Watchdogs want FDA number in ads

Arguing that most Americans don't know about the FDA's adverse events reporting program, Consumers Union said DTC ads should include a toll-free number that patients can use to report side effects to the FDA.

The nonprofit presented the agency with a petition to that effect including 56,000 signatures. Consumer Reports, a publication of the group, released the results of a poll finding that of the respondents who had taken a Rx drug, 16% had experienced a serious side effect, but only 35% were aware that side effects could be reported to the FDA. 

Four out of five respondents reported seeing or hearing a drug ad within the past 30 days—nearly all on TV. Asked if ads should include reporting info, 87% said TV spots should, and 90% said print should do the same. 

A requirement that print ads include reporting info was included in last year's FDA Amendments Act. Congress ordered a study on the feasibility of such a condition for TV, but the study has not been completed.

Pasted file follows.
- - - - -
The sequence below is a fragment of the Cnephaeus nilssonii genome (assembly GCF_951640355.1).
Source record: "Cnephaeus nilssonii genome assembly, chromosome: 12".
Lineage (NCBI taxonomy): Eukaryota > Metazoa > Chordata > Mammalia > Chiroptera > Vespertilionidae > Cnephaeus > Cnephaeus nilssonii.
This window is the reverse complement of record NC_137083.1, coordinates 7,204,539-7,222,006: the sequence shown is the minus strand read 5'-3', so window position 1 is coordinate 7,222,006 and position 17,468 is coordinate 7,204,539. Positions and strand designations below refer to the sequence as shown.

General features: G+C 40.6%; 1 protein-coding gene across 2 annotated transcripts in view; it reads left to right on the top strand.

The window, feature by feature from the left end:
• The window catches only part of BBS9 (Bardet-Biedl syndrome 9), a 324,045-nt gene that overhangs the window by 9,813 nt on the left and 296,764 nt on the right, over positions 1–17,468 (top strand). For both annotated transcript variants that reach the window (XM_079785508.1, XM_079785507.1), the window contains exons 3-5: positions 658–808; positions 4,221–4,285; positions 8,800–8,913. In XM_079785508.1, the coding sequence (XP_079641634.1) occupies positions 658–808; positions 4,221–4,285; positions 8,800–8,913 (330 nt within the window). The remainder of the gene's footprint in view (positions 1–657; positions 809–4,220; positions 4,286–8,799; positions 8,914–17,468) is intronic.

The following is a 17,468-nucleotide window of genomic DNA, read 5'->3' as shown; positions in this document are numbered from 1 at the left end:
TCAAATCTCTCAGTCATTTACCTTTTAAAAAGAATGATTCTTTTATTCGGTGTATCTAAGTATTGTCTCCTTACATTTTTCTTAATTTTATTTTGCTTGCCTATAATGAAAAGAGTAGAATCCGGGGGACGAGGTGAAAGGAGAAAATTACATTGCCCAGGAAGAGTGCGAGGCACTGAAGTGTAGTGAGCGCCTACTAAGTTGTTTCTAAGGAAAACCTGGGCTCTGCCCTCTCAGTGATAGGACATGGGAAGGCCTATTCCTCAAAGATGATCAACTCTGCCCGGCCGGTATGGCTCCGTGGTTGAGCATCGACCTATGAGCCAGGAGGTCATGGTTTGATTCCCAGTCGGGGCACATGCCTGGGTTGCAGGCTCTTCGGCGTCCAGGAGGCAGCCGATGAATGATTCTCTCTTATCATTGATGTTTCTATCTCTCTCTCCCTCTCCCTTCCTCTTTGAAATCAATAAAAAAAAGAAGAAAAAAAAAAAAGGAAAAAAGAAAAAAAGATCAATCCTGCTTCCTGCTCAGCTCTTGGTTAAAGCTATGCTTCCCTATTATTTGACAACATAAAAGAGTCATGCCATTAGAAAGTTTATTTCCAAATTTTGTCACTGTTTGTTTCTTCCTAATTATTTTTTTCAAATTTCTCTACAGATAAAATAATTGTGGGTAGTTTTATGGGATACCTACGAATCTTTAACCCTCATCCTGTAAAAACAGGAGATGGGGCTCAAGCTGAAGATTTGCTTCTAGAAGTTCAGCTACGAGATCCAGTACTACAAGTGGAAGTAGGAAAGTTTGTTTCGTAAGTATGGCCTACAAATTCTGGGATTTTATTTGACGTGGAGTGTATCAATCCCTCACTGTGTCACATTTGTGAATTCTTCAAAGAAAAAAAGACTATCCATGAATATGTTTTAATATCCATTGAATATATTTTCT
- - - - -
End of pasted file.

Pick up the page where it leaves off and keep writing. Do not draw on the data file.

“You can't turn on a TV today without seeing a drug ad, but those ads never mention that consumers should be reporting serious drug side effects to the FDA,” said Consumers Union campaign coordinator Liz Foley in a statement. “What better way for the FDA to let consumers know how to report serious problems with their medications than putting a toll-free number and website in all those drug ads we're bombarded by each day?” 

The group has the support of Rep. Rosa DeLauro (D-CT), who chairs the subcommittee on Agriculture, Rural Development, Food and Drug Administration and Related Agencies. 
You must be a registered member of MMM to post a comment.

Did you miss January's Top 40 Healthcare Transformers issue? Read how these inventors, strategists, entrepreneurs and wonks are challenging, disrupting and otherwise transforming the healthcare business. And join us April 30 to honor them at the Transforming Healthcare Dinner. Click here.